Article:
Once your datapath supports load and store instructions you should implement assembler rules for these instructions and test them. At this point you should be able to write procedures that use the stack, although you will need to explicitly load a stack starting address in into the $sp register at the start of your program. To do this, just add li $sp 0xf800 before the body of your program. This sets up your stack at the address 0xf800, and the stack will grow downward. The choice of address is largely arbitrary, although we’re leaving space in the upper addresses for some extra features we’ll add later. Because we control the entire processor it’s safe to statically assign memory locations like this.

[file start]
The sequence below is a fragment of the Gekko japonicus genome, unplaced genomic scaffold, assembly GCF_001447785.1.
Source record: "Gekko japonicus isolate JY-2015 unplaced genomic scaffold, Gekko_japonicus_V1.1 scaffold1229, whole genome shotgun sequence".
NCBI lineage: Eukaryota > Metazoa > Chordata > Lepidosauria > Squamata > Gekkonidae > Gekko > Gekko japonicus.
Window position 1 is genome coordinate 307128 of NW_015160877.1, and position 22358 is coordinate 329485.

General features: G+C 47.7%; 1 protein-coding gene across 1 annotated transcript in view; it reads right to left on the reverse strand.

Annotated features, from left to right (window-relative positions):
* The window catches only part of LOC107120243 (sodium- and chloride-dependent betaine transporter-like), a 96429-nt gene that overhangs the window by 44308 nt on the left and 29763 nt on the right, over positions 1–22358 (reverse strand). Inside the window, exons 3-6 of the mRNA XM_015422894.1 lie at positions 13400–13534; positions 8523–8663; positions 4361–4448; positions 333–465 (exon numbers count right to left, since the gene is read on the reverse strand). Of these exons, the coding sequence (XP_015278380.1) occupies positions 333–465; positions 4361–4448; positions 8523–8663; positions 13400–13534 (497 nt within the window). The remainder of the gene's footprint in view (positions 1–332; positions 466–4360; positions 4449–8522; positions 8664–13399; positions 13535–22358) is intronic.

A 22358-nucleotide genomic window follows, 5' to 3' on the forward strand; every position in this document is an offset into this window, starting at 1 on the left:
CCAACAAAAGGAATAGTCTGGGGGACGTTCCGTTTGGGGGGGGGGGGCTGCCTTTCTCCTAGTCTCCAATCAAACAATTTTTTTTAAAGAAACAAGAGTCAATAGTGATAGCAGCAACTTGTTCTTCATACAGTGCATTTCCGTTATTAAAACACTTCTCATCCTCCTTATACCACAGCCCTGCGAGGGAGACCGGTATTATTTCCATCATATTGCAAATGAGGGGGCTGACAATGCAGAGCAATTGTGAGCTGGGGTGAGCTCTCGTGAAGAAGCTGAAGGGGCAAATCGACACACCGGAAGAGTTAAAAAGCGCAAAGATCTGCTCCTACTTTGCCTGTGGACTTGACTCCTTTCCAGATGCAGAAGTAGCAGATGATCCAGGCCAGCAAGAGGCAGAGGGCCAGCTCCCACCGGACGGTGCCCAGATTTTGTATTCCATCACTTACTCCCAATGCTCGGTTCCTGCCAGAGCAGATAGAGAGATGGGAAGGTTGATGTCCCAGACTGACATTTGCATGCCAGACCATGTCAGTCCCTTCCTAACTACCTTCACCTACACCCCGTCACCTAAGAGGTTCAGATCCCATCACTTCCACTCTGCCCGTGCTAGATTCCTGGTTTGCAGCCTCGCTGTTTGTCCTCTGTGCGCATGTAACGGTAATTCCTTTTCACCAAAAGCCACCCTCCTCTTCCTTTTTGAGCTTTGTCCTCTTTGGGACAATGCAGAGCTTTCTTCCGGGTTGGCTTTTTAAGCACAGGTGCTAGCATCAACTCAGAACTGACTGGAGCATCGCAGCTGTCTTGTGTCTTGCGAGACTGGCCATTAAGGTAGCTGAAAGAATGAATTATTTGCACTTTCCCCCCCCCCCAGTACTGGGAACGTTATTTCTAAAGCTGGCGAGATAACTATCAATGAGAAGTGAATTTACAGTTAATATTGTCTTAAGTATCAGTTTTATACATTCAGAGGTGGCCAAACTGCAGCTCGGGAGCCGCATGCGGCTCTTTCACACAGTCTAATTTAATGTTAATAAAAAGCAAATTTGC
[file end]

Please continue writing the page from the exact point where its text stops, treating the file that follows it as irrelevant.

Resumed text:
Test your datapath by writing an interesting procedure that uses conditional branches and stack operations. Call the procedure from at least two different points and verify that it does what you expect. You may assume that PIPS calling conventions work much like MIPS calling conventions, except we have fewer registers.

Please have the instructor or a mentor sign off on this part before moving on.

Part D: Terminal Output

Logisim has two useful features we will add to the PIPS datapath: command-line invocation, and terminal output. The terminal component makes it possible for your circuit to produce text output, and command-line invocation allows you to run PIPS programs on your datapath from the Linux command line rather than inside of Logisim. We’ll need to make two small changes to the datapath to support these features.

Adding a halt output